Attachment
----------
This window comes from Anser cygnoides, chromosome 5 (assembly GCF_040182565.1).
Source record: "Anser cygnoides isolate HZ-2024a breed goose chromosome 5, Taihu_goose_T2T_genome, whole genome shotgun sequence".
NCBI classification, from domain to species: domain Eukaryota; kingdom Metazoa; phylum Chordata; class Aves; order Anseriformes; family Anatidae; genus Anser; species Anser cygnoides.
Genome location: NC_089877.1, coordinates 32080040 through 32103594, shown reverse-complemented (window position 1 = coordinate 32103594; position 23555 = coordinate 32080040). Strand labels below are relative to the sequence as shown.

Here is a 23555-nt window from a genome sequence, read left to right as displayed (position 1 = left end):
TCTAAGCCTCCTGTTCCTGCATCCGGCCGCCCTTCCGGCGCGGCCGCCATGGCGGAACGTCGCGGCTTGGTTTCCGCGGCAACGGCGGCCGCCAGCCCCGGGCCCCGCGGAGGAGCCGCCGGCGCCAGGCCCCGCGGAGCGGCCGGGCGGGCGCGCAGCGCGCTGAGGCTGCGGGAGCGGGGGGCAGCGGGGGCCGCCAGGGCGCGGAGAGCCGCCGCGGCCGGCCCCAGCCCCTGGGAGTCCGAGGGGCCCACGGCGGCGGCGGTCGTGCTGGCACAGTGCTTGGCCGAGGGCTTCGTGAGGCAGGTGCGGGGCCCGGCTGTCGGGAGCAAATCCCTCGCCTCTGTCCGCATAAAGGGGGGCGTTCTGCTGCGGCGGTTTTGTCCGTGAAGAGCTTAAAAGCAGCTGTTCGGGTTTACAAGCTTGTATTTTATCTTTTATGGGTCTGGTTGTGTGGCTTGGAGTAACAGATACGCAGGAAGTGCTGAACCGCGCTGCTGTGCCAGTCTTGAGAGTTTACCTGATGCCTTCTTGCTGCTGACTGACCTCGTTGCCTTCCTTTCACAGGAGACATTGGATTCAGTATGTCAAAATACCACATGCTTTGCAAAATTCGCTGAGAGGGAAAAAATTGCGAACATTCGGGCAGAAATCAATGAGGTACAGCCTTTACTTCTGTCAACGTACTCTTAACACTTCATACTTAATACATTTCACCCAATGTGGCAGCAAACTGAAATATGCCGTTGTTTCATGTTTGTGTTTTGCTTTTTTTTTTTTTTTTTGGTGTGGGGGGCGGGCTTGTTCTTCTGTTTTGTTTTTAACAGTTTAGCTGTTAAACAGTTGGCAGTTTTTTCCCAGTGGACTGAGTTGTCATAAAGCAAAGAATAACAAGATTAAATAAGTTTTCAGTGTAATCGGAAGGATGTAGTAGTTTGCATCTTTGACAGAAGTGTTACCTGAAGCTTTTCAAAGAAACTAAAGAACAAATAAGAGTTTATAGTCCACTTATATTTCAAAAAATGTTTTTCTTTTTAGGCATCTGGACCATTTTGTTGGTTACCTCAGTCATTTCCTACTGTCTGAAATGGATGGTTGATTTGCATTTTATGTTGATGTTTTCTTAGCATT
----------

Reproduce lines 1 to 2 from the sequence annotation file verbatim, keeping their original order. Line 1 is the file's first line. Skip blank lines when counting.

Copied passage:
This window comes from Anser cygnoides, chromosome 5 (assembly GCF_040182565.1).
Source record: "Anser cygnoides isolate HZ-2024a breed goose chromosome 5, Taihu_goose_T2T_genome, whole genome shotgun sequence".